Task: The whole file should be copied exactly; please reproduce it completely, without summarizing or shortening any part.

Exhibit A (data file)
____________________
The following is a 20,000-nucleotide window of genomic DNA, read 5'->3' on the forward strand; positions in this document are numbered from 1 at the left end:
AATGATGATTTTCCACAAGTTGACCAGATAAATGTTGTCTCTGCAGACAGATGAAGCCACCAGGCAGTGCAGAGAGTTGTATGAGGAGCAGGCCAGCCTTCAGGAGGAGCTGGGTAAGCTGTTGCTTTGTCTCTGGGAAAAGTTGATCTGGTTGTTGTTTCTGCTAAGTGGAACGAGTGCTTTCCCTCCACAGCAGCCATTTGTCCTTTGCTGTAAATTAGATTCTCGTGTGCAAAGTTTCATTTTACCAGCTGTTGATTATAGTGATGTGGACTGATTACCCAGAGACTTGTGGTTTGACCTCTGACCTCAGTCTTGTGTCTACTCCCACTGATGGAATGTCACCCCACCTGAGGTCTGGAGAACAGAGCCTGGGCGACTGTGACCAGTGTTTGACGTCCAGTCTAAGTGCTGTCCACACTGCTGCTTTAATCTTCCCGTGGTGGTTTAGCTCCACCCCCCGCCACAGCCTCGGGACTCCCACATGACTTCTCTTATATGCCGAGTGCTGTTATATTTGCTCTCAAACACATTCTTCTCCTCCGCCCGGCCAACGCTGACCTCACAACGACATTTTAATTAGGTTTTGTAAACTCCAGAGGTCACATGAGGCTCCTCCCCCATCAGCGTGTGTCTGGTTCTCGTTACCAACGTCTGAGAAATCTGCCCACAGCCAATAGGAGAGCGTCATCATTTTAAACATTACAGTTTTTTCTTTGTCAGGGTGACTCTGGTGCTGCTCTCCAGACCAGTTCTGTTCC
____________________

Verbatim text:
The following is a 20,000-nucleotide window of genomic DNA, read 5'->3' on the forward strand; positions in this document are numbered from 1 at the left end:
AATGATGATTTTCCACAAGTTGACCAGATAAATGTTGTCTCTGCAGACAGATGAAGCCACCAGGCAGTGCAGAGAGTTGTATGAGGAGCAGGCCAGCCTTCAGGAGGAGCTGGGTAAGCTGTTGCTTTGTCTCTGGGAAAAGTTGATCTGGTTGTTGTTTCTGCTAAGTGGAACGAGTGCTTTCCCTCCACAGCAGCCATTTGTCCTTTGCTGTAAATTAGATTCTCGTGTGCAAAGTTTCATTTTACCAGCTGTTGATTATAGTGATGTGGACTGATTACCCAGAGACTTGTGGTTTGACCTCTGACCTCAGTCTTGTGTCTACTCCCACTGATGGAATGTCACCCCACCTGAGGTCTGGAGAACAGAGCCTGGGCGACTGTGACCAGTGTTTGACGTCCAGTCTAAGTGCTGTCCACACTGCTGCTTTAATCTTCCCGTGGTGGTTTAGCTCCACCCCCCGCCACAGCCTCGGGACTCCCACATGACTTCTCTTATATGCCGAGTGCTGTTATATTTGCTCTCAAACACATTCTTCTCCTCCGCCCGGCCAACGCTGACCTCACAACGACATTTTAATTAGGTTTTGTAAACTCCAGAGGTCACATGAGGCTCCTCCCCCATCAGCGTGTGTCTGGTTCTCGTTACCAACGTCTGAGAAATCTGCCCACAGCCAATAGGAGAGCGTCATCATTTTAAACATTACAGTTTTTTCTTTGTCAGGGTGACTCTGGTGCTGCTCTCCAGACCAGTTCTGTTCC